The sinus graft, sometimes called a sinus lift, makes it possible for many people to have dental implants when years ago there was no other option other than wearing loose dentures.
If you have missing teeth and are considering dental implants to replace them, your dentist may tell you that you do not have enough bone to support a dental implant or multiple implants and that you need a sinus lift. This may be the case especially if you have been missing teeth for an extended period of time. Over time, the jawbone associated with missing teeth atrophies or is reabsorbed. This often results in a condition in which there is poor quality and quantity of bone suitable for placement of dental implants. In the past, the patient would not be considered a candidate for placement of dental implants. But modern dentistry has changed all that. Now, we have the ability to grow bone where needed, providing opportunity to place implants of proper length and width to restore functionality and aesthetic appearance.
Dental implants need bone to hold them in place. When upper teeth are missing, there is often just a thin wall of bone separating the maxillary sinus and the mouth. The maxillary sinuses are behind your cheeks and on top of the upper teeth. When the sinus wall is very thin, it is impossible to place dental implants in this bone. Sinuses are like empty rooms that have nothing in them.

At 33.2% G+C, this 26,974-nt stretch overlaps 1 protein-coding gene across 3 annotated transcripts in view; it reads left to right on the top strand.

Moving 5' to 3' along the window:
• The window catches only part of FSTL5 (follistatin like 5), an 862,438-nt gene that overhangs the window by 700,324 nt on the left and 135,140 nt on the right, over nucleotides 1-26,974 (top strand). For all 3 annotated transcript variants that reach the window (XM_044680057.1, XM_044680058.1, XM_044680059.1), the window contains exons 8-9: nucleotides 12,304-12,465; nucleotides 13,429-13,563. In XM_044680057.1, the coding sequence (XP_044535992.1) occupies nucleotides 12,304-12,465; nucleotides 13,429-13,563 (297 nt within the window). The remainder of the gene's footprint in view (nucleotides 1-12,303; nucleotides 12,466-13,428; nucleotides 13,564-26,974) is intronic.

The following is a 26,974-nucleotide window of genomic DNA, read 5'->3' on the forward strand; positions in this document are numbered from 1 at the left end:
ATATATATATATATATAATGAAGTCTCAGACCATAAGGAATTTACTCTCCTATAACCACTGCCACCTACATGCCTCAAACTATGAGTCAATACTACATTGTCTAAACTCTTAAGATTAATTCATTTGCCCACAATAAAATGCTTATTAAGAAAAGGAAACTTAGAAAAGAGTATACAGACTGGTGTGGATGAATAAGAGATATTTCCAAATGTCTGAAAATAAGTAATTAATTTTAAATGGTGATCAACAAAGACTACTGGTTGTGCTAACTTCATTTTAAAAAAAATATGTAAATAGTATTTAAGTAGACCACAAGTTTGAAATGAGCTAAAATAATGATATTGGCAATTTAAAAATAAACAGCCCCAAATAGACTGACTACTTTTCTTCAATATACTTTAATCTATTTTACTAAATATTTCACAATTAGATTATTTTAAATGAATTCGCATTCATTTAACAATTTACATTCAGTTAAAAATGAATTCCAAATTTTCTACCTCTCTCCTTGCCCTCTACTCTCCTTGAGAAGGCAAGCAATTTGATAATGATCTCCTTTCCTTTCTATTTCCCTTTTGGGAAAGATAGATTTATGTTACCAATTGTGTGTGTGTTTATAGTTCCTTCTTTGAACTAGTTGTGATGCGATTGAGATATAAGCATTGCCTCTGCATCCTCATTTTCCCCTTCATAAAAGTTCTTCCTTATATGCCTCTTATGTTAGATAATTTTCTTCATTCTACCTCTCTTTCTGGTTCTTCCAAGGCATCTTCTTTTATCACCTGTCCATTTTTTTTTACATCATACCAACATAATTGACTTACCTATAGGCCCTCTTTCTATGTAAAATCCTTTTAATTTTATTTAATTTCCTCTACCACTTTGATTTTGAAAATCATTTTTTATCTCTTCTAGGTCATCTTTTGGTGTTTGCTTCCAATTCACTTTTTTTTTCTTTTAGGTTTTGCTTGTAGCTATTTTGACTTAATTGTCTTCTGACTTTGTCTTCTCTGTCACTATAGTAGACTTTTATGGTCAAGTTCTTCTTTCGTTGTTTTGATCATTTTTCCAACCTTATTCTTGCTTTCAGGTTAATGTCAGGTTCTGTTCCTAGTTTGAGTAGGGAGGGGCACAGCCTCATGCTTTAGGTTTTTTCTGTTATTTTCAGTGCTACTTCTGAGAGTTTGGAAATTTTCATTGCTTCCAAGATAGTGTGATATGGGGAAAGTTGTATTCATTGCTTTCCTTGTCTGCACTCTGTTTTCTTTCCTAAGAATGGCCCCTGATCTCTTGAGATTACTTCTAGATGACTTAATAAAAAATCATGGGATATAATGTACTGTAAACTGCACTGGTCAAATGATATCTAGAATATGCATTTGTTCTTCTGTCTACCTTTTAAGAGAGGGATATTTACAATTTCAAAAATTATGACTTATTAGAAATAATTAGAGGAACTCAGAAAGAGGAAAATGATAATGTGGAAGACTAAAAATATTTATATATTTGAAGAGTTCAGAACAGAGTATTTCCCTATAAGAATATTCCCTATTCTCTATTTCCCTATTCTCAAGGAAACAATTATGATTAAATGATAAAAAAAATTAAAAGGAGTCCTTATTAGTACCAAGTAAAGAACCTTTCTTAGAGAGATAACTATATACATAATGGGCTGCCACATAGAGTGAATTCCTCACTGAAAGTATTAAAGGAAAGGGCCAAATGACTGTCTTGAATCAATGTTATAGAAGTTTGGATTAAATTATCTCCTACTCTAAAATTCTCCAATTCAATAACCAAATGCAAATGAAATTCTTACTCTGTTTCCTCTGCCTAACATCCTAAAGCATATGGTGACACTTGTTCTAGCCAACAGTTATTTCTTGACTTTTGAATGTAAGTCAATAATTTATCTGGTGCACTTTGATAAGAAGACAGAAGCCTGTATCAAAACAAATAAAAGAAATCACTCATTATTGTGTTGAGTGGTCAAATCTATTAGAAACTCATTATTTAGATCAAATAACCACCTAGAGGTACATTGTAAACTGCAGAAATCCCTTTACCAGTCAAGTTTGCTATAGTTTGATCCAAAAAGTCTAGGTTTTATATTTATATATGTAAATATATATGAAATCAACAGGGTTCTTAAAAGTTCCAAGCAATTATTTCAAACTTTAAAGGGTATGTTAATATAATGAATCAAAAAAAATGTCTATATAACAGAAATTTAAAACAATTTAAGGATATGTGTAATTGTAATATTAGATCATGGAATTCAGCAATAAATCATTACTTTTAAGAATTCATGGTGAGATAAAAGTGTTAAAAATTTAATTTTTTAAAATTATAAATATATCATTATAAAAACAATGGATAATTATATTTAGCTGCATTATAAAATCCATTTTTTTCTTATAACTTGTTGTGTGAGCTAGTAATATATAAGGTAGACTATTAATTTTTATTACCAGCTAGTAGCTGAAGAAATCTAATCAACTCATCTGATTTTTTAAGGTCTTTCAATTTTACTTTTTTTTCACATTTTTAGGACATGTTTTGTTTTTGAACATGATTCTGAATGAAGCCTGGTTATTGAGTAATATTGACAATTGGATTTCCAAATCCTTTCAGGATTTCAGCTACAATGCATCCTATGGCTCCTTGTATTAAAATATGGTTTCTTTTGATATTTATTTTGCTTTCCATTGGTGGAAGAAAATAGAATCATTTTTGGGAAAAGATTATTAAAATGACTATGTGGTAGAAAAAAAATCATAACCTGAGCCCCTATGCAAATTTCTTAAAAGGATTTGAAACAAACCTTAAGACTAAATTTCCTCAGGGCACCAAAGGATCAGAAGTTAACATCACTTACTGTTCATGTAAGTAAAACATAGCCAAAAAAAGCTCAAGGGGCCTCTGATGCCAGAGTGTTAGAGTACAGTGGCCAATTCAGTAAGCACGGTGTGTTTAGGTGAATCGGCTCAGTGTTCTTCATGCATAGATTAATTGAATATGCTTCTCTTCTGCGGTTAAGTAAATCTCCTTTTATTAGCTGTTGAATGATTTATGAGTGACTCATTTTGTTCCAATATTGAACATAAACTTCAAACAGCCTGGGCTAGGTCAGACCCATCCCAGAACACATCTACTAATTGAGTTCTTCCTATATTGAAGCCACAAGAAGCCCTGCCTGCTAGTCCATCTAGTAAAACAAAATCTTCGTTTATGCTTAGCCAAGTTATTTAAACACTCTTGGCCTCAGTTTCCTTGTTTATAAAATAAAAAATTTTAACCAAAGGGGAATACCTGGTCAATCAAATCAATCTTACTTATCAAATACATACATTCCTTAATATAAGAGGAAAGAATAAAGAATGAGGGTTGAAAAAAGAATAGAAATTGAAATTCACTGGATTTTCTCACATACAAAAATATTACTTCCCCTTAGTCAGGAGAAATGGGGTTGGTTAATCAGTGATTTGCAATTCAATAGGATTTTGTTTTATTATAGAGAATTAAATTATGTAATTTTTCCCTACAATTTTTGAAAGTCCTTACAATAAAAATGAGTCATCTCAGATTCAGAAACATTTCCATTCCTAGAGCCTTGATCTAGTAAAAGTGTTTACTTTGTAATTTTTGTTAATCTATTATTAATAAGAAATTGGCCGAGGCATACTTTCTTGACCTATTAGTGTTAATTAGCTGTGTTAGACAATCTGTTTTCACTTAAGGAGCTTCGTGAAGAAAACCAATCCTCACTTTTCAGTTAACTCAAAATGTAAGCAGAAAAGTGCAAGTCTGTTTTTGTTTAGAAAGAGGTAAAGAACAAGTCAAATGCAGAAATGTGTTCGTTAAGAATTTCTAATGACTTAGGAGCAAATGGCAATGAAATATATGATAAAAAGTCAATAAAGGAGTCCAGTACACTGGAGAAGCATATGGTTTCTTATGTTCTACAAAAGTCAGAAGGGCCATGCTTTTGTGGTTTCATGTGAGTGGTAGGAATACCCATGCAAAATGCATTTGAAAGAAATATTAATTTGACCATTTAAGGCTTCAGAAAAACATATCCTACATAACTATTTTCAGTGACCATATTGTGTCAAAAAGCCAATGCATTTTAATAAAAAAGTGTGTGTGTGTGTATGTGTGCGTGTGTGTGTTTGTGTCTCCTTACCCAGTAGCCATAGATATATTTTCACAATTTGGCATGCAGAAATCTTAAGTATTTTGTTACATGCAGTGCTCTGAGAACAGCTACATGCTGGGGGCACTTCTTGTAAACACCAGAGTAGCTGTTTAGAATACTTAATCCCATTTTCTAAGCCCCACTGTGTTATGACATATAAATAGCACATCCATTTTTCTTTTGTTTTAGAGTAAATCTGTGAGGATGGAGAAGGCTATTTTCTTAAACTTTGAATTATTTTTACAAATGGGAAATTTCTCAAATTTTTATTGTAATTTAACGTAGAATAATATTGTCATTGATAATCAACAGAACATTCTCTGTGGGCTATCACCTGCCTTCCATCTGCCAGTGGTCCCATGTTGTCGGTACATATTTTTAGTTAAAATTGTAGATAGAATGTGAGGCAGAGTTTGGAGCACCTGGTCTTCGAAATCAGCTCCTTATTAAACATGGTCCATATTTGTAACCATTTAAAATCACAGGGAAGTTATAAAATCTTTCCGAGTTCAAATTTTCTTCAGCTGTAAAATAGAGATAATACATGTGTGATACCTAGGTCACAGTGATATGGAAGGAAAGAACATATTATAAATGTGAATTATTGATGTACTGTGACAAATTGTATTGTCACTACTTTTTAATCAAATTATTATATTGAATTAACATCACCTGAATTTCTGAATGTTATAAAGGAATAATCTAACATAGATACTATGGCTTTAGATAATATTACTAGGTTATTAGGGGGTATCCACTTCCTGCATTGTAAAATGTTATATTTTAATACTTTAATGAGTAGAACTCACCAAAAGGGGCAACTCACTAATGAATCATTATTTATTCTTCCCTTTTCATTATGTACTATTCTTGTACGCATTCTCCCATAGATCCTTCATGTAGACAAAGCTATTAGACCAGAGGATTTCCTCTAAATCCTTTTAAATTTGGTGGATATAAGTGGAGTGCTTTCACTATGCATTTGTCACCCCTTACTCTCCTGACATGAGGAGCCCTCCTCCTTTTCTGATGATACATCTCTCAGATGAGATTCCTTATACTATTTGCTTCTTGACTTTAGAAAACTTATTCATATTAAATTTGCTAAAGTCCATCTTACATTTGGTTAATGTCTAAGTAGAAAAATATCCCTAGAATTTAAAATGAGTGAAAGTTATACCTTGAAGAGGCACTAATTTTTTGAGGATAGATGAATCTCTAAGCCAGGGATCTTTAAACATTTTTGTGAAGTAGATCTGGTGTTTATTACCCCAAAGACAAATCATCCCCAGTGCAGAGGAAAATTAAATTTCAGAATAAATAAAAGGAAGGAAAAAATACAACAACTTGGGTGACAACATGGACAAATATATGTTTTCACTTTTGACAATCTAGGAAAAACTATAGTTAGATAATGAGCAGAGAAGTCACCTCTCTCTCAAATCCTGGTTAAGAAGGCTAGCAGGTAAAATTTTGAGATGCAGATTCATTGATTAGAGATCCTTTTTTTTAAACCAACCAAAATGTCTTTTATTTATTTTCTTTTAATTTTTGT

Sinus bone grafts replace bone in the posterior upper jaw. During the procedure, the dentist enters the sinus from the area of the missing teeth. The sinus membrane is then lifted upward and donor bone is inserted into the floor of the sinus, which is also the roof of the upper jaw. The integrity of the sinus membrane lining is not violated during the procedure. After several months of healing, the bone becomes part of the patient’s jaw and dental implants can be inserted and stabilized in this new sinus bone.
If there is enough bone between the upper jaw ridge and the bottom of the sinus to stabilize the implant well, sinus augmentations and implant placement can sometimes be performed as a single procedure. If there is not enough bone (less than five millimeters or soft bone in the area), it is difficult to stabilize the implants and ensure their stability during the period required for graft consolidation. In such instances, the sinus augmentation will have to be performed, the graft will have to mature for several months, depending upon the type of graft material used. Once the graft has matured, implants can be placed.
If your dentist has recommended sinus grafting or a sinus lift, know that these procedures can be performed very comfortably in an outpatient setting with either local anesthesia or sedation. In addition, you need not fear that this will have an adverse effect on your sinuses or produce chronic sinus pain.